Sunday, May 11, 2014

Anna Review

Game: Anna: Extended Edition
Year (s): 2012
Company: dev. Dreampainters
pub. Kalypso Media
Engine: Unity Engine
Type: Horror, Puzzle adventure
Viewpoint: First-Person
Metacritic Score: 55
My Score: 65

Price (as of May 9, 2014)

Regular list price on Steam: $9.99
Lowest Buy-It-Now on eBay (new, with shipping): not available

My Game Time: 7 hours with walkthrough

Obligatory Trailer:


Anna begins with notebook entries by the protagonist. He found a box of photos that give him a bad feeling. They depict himself at a creepy-ass sawmill. He has no memory of this, and, being off work due to migraines, sets off to investigate the sawmill and find out what he has forgotten.

The story is really the motivation to keep playing, and it ends up not answering much. There are multiple endings. Though I played along with an online walkthrough, I got one of the, “bad,” endings. I've looked up the others, and there seems to be uncertainty, and an unhappy conclusion, no matter what ending you get.


I hadn't heard of the Unity engine. It turns out it's been used in several dozen games from a variety of genres. I've heard of some of the other games using the engine (most of it indie) but haven't played said games.

Graphically, it's one of those that could have come out five years ago. Or ten, just about. It works and looks realistic but, like most games, isn't on the hardware-intense cutting edge.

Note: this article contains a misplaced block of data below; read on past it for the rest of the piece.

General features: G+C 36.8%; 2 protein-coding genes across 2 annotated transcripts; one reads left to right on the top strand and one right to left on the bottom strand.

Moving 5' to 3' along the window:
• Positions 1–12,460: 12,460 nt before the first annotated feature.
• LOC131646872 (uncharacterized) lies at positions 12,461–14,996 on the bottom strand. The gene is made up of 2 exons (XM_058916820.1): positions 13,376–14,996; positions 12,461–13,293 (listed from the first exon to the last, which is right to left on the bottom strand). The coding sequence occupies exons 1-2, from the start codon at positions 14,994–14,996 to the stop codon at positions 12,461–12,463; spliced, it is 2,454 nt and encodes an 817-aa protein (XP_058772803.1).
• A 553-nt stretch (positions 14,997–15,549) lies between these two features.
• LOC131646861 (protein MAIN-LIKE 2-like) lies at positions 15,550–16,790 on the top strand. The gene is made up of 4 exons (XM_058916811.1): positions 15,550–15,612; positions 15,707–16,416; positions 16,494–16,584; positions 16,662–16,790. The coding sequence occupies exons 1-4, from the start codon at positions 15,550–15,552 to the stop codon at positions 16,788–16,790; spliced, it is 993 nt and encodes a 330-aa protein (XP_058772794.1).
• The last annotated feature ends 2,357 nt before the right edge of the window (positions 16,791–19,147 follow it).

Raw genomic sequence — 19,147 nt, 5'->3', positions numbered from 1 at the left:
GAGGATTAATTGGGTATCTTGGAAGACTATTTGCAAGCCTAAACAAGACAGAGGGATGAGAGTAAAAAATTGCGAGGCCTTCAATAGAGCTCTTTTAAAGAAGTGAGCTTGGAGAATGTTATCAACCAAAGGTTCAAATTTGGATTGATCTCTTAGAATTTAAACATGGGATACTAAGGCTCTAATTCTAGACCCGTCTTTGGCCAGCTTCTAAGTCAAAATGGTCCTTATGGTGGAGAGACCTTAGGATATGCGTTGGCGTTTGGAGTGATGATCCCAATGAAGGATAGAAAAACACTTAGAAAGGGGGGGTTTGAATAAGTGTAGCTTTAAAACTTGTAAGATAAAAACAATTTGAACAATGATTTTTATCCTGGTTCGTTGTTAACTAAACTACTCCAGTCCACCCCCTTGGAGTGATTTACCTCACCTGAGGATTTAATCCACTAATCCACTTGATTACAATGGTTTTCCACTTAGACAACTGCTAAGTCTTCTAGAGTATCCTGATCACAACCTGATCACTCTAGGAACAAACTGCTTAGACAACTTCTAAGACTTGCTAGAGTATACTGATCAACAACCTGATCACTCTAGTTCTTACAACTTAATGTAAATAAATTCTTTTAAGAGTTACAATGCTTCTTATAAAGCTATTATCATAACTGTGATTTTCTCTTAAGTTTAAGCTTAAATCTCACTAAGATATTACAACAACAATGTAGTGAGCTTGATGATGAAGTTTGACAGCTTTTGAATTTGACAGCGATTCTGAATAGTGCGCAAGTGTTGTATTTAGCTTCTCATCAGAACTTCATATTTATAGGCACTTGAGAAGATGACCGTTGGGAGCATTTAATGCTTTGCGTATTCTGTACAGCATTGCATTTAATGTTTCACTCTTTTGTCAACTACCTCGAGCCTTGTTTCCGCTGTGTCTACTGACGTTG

I didn't run into any bugs with this. It was somewhat obnoxious to register online and login to play the game, and go through no less than three launchers each time before playing.

Save System

Manual Save? Yes
Quick Save? No
Area Load Save? No
Checkpoint Save? No


Maniac Mansion. Myst. Shadowgate. *insert newer games*. Do you like picking things up to add to your inventory? Do you like using every item you have on every other item, and on every named object in a room? That's the kind of game Anna is.

There are clues, in the form of books, that can help. There's also an in-game hint option. Anna came up when I searched for games like Dear Esther, and (to no surprise) was something quite different.

About the only strong similarity is that you can't die. At least, not during the course of events, as near as I can tell.

Expansions / DLC / Sequels

White Heavens, set in a haunted hotel, is set in the same universe and also developed by Dreampainters.

Final Thoughts

Anna is creepy. That was my favorite aspect of the game.

If you're looking for a pretty cheap, pretty short game, this fits the bill. I'm not crazy about the game type, I didn't love the endings, and it wasn't really what I was looking for. Personally, I'm not wild about this one.

Nonetheless, Anna leads a player on a dark quasi-immersive tale that is a good show for the first game by a developer.